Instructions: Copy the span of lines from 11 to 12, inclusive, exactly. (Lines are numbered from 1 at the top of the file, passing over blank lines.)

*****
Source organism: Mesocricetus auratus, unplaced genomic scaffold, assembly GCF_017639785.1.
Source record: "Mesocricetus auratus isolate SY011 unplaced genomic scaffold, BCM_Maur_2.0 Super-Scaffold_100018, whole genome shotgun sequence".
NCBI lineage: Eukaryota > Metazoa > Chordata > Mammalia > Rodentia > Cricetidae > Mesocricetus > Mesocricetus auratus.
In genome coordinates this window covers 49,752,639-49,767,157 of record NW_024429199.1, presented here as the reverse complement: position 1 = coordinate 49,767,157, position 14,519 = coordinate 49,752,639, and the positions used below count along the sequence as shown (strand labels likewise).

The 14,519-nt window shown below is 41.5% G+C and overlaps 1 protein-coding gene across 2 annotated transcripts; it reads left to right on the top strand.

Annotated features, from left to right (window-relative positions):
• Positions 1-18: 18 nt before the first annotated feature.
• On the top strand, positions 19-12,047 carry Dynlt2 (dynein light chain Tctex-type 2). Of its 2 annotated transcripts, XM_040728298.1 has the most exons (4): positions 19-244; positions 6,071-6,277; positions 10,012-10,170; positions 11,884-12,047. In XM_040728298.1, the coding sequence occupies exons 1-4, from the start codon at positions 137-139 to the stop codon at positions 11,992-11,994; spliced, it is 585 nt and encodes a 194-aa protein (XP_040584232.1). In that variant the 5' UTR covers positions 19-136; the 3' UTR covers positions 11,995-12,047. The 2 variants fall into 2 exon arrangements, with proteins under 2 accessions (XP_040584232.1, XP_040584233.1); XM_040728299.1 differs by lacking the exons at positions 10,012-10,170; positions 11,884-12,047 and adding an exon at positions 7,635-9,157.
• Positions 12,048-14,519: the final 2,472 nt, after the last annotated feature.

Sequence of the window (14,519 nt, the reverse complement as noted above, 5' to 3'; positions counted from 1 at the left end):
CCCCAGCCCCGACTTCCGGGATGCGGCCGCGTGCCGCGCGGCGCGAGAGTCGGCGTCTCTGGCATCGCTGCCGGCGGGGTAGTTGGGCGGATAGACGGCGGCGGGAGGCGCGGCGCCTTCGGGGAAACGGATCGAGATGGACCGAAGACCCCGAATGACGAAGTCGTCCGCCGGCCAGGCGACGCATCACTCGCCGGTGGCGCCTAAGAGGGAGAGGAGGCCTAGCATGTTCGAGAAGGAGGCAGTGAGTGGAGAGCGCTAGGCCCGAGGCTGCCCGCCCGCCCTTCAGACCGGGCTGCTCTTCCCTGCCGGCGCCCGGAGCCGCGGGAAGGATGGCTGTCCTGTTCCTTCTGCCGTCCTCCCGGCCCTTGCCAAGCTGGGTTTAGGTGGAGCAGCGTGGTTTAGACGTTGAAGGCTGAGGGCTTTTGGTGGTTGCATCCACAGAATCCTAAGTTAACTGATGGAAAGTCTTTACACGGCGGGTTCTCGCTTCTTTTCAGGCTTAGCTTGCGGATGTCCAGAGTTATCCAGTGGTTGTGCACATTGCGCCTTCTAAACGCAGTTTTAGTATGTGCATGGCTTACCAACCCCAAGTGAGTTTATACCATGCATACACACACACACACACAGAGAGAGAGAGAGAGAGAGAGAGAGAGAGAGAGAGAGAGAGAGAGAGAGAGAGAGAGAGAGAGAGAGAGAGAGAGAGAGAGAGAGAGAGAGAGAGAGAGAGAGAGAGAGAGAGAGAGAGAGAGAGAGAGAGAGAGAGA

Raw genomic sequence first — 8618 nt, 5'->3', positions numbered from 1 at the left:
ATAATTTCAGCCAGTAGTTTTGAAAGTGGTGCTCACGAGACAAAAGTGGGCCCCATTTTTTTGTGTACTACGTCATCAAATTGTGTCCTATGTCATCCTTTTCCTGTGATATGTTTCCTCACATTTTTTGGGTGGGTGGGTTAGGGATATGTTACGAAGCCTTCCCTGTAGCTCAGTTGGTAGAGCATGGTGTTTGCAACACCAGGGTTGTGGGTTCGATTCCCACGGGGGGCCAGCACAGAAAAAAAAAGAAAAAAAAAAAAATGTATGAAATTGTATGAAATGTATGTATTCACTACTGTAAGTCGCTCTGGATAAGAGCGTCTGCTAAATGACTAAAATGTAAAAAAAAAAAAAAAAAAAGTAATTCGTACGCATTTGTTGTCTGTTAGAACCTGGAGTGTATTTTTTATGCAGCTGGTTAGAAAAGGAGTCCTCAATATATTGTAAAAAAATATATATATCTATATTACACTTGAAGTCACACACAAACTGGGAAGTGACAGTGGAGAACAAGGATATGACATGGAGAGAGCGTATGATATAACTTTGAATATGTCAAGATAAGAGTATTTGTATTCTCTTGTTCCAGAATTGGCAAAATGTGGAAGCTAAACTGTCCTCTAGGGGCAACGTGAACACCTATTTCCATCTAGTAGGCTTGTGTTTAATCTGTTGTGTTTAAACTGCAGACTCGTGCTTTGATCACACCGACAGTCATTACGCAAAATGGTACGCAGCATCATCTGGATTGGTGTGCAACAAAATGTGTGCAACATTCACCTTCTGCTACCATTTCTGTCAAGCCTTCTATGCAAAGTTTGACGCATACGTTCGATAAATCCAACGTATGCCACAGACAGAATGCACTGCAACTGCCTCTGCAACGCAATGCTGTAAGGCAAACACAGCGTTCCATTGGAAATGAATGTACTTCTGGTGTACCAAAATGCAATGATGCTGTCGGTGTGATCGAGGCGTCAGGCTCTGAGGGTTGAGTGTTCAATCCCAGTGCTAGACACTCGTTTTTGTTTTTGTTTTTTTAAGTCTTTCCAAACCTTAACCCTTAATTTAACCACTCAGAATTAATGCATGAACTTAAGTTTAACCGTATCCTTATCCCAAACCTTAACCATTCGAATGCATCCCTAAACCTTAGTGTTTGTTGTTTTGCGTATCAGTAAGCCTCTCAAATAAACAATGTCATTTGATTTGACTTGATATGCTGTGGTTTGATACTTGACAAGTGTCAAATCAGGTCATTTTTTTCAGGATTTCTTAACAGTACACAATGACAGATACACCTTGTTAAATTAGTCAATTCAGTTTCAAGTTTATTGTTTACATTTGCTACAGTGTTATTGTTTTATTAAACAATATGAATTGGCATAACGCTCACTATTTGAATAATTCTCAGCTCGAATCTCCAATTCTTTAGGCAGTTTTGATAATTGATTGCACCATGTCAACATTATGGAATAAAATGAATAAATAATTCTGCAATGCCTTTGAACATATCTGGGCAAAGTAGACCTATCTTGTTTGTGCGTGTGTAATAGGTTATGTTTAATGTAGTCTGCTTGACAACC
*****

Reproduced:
CCCCAGCCCCGACTTCCGGGATGCGGCCGCGTGCCGCGCGGCGCGAGAGTCGGCGTCTCTGGCATCGCTGCCGGCGGGGTAGTTGGGCGGATAGACGGCGGCGGGAGGCGCGGCGCCTTCGGGGAAACGGATCGAGATGGACCGAAGACCCCGAATGACGAAGTCGTCCGCCGGCCAGGCGACGCATCACTCGCCGGTGGCGCCTAAGAGGGAGAGGAGGCCTAGCATGTTCGAGAAGGAGGCAGTGAGTGGAGAGCGCTAGGCCCGAGGCTGCCCGCCCGCCCTTCAGACCGGGCTGCTCTTCCCTGCCGGCGCCCGGAGCCGCGGGAAGGATGGCTGTCCTGTTCCTTCTGCCGTCCTCCCGGCCCTTGCCAAGCTGGGTTTAGGTGGAGCAGCGTGGTTTAGACGTTGAAGGCTGAGGGCTTTTGGTGGTTGCATCCACAGAATCCTAAGTTAACTGATGGAAAGTCTTTACACGGCGGGTTCTCGCTTCTTTTCAGGCTTAGCTTGCGGATGTCCAGAGTTATCCAGTGGTTGTGCACATTGCGCCTTCTAAACGCAGTTTTAGTATGTGCATGGCTTACCAACCCCAAGTGAGTTTATACCATGCATACACACACACACACACAGAGAGAGAGAGAGAGAGAGAGAGAGAGAGAGAGAGAGAGAGAGAGAGAGAGAGAGAGAGAGAGAGAGAGAGAGAGAGAGAGAGAGAGAGAGAGAGAGAGAGAGAGAGAGAGAGAGAGAGAGAGAGAGAGAGAGAGAGA

Raw genomic sequence first — 8618 nt, 5'->3', positions numbered from 1 at the left: